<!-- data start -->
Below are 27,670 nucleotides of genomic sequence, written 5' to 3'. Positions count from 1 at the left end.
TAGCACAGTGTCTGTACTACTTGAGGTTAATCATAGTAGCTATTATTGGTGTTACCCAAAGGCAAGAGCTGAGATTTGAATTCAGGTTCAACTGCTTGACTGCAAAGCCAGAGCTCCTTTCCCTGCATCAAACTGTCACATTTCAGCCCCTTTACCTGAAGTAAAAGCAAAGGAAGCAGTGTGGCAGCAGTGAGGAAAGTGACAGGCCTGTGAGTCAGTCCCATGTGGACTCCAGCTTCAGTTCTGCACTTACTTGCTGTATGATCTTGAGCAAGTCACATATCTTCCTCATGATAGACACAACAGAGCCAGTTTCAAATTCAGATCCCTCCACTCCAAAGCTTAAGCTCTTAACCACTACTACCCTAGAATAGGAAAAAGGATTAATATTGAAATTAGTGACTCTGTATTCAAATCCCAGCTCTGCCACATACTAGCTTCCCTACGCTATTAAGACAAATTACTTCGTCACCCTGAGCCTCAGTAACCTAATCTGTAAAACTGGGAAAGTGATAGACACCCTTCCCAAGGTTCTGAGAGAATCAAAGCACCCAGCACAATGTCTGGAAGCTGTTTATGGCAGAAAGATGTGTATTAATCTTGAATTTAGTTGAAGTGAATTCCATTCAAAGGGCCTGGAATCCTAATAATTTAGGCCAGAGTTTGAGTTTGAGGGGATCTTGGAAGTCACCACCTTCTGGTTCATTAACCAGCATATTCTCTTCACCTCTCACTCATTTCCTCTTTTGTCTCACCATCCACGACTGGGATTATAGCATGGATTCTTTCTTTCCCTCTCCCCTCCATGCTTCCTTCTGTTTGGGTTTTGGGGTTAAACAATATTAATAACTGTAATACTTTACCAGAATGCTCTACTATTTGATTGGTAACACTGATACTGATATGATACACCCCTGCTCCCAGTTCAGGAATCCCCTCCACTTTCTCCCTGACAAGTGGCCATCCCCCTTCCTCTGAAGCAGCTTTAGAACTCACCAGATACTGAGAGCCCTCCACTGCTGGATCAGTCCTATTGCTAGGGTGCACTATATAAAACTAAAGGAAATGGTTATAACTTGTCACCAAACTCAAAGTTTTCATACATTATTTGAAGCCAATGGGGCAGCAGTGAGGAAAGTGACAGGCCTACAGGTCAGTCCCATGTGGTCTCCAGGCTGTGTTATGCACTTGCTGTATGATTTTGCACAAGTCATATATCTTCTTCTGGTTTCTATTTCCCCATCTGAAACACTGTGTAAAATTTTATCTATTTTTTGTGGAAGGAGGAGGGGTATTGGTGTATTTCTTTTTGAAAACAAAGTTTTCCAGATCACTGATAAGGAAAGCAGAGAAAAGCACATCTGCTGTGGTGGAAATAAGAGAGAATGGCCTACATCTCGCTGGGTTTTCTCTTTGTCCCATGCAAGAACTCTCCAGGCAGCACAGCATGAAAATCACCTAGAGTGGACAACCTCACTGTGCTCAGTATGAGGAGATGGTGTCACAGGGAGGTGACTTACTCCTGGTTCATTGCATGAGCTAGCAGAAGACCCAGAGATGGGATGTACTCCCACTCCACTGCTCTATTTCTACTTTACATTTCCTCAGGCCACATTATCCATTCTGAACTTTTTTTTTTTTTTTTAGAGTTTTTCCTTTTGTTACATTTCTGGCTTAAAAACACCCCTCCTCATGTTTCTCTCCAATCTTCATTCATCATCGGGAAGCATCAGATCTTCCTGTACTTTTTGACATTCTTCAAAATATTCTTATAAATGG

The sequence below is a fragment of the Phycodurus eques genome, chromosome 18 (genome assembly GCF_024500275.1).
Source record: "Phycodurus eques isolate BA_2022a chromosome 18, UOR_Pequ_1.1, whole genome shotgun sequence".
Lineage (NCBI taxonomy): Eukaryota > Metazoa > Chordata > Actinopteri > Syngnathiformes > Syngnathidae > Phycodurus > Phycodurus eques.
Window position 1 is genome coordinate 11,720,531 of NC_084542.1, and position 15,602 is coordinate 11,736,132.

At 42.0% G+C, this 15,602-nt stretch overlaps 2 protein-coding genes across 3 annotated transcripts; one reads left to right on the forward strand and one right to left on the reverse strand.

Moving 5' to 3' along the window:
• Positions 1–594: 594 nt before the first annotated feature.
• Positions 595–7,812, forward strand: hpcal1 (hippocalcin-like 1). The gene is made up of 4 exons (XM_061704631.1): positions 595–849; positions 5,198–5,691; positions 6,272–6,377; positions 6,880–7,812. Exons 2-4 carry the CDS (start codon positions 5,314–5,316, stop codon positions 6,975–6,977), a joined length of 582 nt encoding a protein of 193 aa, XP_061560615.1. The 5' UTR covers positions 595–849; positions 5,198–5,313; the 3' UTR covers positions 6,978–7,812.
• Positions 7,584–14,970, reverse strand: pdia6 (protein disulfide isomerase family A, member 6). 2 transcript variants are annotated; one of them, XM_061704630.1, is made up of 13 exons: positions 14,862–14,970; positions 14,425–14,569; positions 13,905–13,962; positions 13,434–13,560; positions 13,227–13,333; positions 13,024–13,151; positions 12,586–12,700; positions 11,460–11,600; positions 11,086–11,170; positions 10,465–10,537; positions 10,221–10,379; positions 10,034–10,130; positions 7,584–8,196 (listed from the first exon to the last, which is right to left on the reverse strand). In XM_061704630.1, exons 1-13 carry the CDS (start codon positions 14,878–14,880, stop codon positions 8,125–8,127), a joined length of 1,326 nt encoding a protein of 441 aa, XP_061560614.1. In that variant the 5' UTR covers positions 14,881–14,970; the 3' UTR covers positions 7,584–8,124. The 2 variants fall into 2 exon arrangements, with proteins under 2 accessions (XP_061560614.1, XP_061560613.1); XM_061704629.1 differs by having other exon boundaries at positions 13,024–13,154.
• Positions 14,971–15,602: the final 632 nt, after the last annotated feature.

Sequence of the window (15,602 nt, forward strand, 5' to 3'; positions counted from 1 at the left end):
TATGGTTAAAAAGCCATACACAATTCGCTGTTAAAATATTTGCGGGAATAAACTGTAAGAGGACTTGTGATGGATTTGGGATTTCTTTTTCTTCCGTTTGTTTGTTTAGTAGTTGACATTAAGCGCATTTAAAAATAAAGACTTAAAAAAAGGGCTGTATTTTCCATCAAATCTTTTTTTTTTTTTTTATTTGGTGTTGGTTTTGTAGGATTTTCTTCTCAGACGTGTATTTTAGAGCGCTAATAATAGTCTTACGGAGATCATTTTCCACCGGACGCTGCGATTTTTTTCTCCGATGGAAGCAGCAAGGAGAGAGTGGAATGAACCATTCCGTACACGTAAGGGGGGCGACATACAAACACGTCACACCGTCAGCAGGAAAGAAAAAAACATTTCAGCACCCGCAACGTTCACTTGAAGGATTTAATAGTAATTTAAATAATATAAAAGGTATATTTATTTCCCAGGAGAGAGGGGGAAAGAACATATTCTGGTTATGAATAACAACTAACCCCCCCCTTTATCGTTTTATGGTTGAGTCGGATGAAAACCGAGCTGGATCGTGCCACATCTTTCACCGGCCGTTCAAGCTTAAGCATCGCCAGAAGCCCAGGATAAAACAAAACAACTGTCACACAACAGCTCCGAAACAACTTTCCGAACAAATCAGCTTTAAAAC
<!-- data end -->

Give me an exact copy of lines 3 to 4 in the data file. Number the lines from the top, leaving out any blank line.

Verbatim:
The sequence below is a fragment of the Phycodurus eques genome, chromosome 18 (genome assembly GCF_024500275.1).
Source record: "Phycodurus eques isolate BA_2022a chromosome 18, UOR_Pequ_1.1, whole genome shotgun sequence".